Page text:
Participants in the encampment understand that they are pursuing a new form of politics, a re-conquest of public space for equal citizens, and a radical questioning of the political status quo. This is apparent not only in the way the assemblies make decisions, but in how they talk generally. Every assembly starts with a statement of expectations for participants: be respectful, give only short speeches, keep an open mind, and embrace pluralism. All newcomers are welcome and all meeting minutes are public. Everyone is entitled to speak at every assembly, and all are bound by the same rules. There are strict codes to ensure civility. Shouting, insulting, and speaking of “enemies” are forbidden. If someone speaks loudly, the moderator will remind her that she has to be fair and she has to respect others’ proposals and ideas. The assemblies always start with an agenda and end on time.

Like the decision-making process, the assemblies are works in progress. Assemblies frequently consider how to avoid the pitfalls of deliberation—sometimes criticized for giving too much power to the educated and articulate—and of consensus—sometimes criticized for privileging the status quo.

These practices pair nicely with theories of direct and deliberative democracy. But the movement as a whole does not explicitly draw on political theory as much as, in the words of one activist, “conversation in social networks and lots of common sense.” The argument for consensus decision-making is that it opposes the way professional politicians debate and talk, which is seen as instrumental and in the service of narrow interests.

The dedication to individual participation and the refusal of representation were tested almost immediately. Just after the first demonstration, unions, neighborhood associations, social movements, and other organizations joined the camp hoping to express their goals at Puerta del Sol’s nightly assemblies. But the campers—acampados—consistently rejected these proposals. 15-M addresses “society as a whole,” one of the campers told us in an interview. It “has nothing to do with the defense of a certain interest, or with the image of one or another sector.”

During the first week, a banner with feminist slogans was taken down. The decision was intensely controversial, and still echoes on the Internet. But the reasons for the removal had nothing to do with the cause of feminism. All banners were taken down—banners of trade unions, anarchists, communists, and social movements, including DRY itself. Any slogan that branded the assemblies with a group identity was disavowed as a distraction from the movement’s political strategy and self-understanding: equal citizens in discussion about the common good. 15-M has even challenged DRY. In many cities, conflict has emerged between the acampados and members of DRY, whom many acampados see as elitist.

Because of its political innovations, 15-M has been received with ambivalence by urban social movements in Madrid and elsewhere in Spain. Its rejection of banners and its extremely civil mode—both viewed as reformist rather than revolutionary—have aroused particular suspicion. But the movement’s popularity has deflected open criticism. Other activists recognize that the high degree of mobilization offers an opportunity. An activist from a social and arts center in Madrid told us, “If we leave the ghetto, 15-M can help us express our goals and learn a new way to expand.”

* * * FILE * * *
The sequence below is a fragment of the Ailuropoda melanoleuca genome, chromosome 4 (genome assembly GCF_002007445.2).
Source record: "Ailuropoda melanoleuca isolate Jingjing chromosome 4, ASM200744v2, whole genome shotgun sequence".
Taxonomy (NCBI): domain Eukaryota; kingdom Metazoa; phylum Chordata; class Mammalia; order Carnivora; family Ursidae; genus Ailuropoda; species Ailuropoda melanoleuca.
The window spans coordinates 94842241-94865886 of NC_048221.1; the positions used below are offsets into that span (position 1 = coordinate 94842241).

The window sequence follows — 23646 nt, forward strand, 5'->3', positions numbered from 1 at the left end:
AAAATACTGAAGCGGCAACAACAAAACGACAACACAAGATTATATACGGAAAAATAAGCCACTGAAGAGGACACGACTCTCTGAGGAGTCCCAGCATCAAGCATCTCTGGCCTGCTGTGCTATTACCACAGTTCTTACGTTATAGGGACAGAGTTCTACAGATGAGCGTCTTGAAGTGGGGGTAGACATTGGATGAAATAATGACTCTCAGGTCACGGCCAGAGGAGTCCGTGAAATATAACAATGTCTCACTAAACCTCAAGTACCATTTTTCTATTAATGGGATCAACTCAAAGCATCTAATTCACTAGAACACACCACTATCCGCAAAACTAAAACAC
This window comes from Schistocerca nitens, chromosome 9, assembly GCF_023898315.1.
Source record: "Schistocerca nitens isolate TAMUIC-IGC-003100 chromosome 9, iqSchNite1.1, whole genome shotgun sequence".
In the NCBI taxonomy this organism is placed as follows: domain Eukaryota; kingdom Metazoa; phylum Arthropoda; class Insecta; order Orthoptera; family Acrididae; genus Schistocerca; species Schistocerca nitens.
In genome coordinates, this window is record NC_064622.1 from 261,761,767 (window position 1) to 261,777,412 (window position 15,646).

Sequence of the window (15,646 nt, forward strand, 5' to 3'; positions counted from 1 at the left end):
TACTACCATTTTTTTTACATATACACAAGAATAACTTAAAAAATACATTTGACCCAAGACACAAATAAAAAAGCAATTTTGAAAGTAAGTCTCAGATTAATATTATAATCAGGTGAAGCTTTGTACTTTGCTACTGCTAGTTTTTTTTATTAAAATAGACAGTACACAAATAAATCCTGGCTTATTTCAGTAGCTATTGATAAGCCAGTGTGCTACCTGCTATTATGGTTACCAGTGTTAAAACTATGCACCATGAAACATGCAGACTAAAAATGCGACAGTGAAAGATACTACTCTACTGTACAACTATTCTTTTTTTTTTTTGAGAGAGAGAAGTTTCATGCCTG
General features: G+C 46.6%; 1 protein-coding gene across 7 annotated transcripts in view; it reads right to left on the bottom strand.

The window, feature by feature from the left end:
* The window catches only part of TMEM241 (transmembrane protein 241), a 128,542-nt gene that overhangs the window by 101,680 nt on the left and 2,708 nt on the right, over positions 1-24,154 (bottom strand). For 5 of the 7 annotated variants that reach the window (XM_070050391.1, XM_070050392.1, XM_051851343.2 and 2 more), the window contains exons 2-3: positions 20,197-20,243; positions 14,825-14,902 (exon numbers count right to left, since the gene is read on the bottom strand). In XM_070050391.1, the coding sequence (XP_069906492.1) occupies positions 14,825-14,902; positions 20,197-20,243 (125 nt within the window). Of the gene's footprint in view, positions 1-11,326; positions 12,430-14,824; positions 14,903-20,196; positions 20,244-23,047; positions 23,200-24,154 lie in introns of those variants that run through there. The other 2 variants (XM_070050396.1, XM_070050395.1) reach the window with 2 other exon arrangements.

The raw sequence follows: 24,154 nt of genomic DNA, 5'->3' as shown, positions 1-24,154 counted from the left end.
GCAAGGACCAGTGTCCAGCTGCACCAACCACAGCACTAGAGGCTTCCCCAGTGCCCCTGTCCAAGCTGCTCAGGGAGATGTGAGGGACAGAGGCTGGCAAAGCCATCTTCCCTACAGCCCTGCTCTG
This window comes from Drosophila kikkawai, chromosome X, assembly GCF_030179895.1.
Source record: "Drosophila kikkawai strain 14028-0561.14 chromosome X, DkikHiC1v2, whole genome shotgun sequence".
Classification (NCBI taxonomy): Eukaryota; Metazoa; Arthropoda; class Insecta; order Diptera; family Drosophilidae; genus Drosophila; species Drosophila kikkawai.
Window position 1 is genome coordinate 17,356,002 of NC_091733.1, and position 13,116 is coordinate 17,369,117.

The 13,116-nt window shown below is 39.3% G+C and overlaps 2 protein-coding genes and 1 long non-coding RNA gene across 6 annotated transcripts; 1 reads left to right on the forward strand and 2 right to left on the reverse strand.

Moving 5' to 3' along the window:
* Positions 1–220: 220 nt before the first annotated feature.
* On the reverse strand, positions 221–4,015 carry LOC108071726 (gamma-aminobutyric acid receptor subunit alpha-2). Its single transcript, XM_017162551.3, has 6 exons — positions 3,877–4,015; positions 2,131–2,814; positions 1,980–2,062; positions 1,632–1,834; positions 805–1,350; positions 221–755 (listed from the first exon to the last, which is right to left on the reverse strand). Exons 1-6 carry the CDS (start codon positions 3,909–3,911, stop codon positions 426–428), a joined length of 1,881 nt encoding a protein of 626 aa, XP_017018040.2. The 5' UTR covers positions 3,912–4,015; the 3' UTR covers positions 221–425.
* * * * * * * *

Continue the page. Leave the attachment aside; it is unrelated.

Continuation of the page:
The occupation of Puerta del Sol ended in July, but the movement has spread to the city’s outer boroughs and across Spain. Anyone can join its working groups via its Web site. The working groups represent a kind of direct democracy, where people come together as individuals to work on policy solutions to the country’s problems. Topics range from proper democratic procedures to financial transparency and mortgage reform. The working group on financial transparency, for example, has uncovered what appears to be evidence of price-fixing on inter-bank lending rates, and the working group on housing and mortgages has been able to stop some evictions. Meanwhile, a working group on assemblies is creating a dispersed deliberative network that will allow people to debate policy from anywhere.

15-M has shifted the tenor of political debate in Spain, placing disaffection with representative democracy at the center of discussion. And this disaffection extends to all major political actors. Although the movement’s policy concerns are closer to preoccupations of the left, its model of directly deliberative democracy challenges the institutional limits of leftist parties and much of their theoretical imagination.

As with the Occupy movement in the United States, it is hard to know how far 15-M can go in creating change. Spain’s recent national elections delivered an overwhelming victory for the rightist Popular Party. Coupled with the results of the most recent provincial and local elections, this victory has put Spain under near-total right-wing dominance for the first time since its transition to democracy. But 15-M remains energetic. Its insistence on deliberation, civility, and internal democracy has encouraged erstwhile non-activists to join and play important roles. While 15-M’s proposals may deviate from traditional leftist conceptions of social transformation, the movement’s rejection of partisanship has empowered the left at a time when social democratic parties throughout Europe are fighting for their lives.

Occupy bears some similarities to 15-M, especially in the criticisms directed against it: that the movement needs more concrete proposals, institutional allies, and tangible targets. And like 15-M, Occupy keeps its distance from political parties, although that charge is perhaps less controversial in the United States, which lacks leftist parties that can win elections.

But there are also large differences. The language of group identity—race, gender, ethnicity—is central to social justice in the United States, and Occupy does not reject group claims. Indeed, by attempting to speak universally, Occupy has at times drawn charges that it may be silencing minority voices. Groups such as Occupy the Hood have made the struggles of people of color their primary focus. Furthermore, because economic inequality has been so central to Occupy’s political imagination, unions and union organizers have been more visible than have their counterparts in Spain, and both sides have shown greater receptivity to dialogue, though not without ambivalence.

In spite of the strict ban on special-interest promotion, the indignados are not suggesting that unions or other groups have no place in a radically democratic movement. Rather, to play a part, they cannot allow their demands for just democracy to be mere slogans or election strategies. Interest groups need to focus more on speaking for the common good, as some union leaders have acknowledged in efforts to connect with Occupy. And they need to understand that ossified leadership structures and dependence on political parties are at odds with the larger goal of achieving a genuinely democratic renewal.